We analyzed trial design quality for those studies in our sample that were aimed at informing clinical practice–namely Phase 2/3 and Phase 3 trials. Based on the U.S. Food & Drug Association (FDA) May 2020 guidance document for SARS-CoV-2 drug and biological treatment and prevention trials , we considered a trial to be well-designed if it was randomized, placebo-controlled or with a standard of care comparator arm, double-blinded and included participants aged 60 years or over (as a proxy for an at-risk population). To be considered well-designed, a trial must also measure an appropriate primary outcome–a clinical primary outcome in the case of trials aimed at treating COVID-19, or the presence of laboratory-confirmed SARS-CoV-2 infection for trials testing a preventive measure.
Feasibility of patient-participant recruitment.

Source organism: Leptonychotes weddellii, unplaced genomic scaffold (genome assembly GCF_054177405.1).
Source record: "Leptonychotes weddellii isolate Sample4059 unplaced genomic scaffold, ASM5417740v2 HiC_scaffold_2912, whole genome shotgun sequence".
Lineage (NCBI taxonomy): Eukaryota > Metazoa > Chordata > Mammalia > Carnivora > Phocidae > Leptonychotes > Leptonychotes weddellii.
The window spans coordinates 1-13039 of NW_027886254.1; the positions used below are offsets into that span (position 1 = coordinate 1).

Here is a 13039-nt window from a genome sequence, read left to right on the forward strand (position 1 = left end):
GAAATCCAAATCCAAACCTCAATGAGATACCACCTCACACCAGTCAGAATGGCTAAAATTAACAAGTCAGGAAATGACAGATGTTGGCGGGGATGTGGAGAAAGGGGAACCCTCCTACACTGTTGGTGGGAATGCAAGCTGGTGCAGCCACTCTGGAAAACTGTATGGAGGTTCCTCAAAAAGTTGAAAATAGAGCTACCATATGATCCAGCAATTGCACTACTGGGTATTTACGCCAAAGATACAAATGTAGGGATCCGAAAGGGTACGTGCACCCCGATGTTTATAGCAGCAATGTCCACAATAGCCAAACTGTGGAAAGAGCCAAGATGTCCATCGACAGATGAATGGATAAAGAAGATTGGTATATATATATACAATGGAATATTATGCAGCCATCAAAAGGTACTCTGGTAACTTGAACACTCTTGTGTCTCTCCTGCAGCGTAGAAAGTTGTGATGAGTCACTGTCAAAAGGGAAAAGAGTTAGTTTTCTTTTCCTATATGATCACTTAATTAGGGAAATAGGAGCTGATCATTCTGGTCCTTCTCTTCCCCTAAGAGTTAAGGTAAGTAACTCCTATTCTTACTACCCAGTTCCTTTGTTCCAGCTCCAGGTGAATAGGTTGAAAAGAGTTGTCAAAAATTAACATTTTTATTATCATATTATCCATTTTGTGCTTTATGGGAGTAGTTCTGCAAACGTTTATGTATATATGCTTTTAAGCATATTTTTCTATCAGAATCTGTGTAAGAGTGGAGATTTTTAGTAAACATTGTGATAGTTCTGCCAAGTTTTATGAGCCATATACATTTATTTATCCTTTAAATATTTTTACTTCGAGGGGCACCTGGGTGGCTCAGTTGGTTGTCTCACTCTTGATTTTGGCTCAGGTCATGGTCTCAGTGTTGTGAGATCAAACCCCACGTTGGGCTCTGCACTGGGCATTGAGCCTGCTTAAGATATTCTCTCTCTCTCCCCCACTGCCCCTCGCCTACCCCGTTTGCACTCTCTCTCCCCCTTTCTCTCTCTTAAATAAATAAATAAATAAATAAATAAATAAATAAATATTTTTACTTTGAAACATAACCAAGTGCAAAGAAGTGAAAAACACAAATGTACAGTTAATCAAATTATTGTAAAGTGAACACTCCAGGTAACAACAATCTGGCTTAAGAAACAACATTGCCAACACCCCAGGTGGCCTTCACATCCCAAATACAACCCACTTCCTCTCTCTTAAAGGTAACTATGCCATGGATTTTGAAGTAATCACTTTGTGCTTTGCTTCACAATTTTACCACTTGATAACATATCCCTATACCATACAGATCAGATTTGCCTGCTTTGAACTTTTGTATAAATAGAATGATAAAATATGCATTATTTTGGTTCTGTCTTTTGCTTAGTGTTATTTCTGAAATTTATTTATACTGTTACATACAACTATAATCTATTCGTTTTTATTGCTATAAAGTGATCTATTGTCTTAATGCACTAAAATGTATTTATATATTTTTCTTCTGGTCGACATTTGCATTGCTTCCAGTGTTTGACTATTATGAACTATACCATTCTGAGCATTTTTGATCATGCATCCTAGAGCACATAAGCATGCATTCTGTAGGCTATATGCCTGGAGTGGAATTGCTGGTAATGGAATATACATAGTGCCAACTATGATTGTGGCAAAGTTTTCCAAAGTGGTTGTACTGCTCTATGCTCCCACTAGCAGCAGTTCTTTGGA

We assessed timeliness and success of patient-participant recruitment for each trial in our cohort. A single trial was considered non-feasible if it met any of the following criteria: i) trial status was “terminated” or “suspended” and reason for stopping contained a rationale unrelated to trial efficacy, safety or the progression of science; ii) trial status was “completed” or “active, not recruiting” and final enrollment was less than 85% of the anticipated enrollment reported in the trial registration at the time of trial launch (given concerns for compromised statistical power for the primary outcome when recruitment is below the stated threshold (based on previously published methods ); or, iii) trial status was “recruiting” or “enrolling by invitation” and the recruitment period had been extended to at least twice as long as the anticipated length in the version of ClinicalTrials.gov registration record at the time of trial start.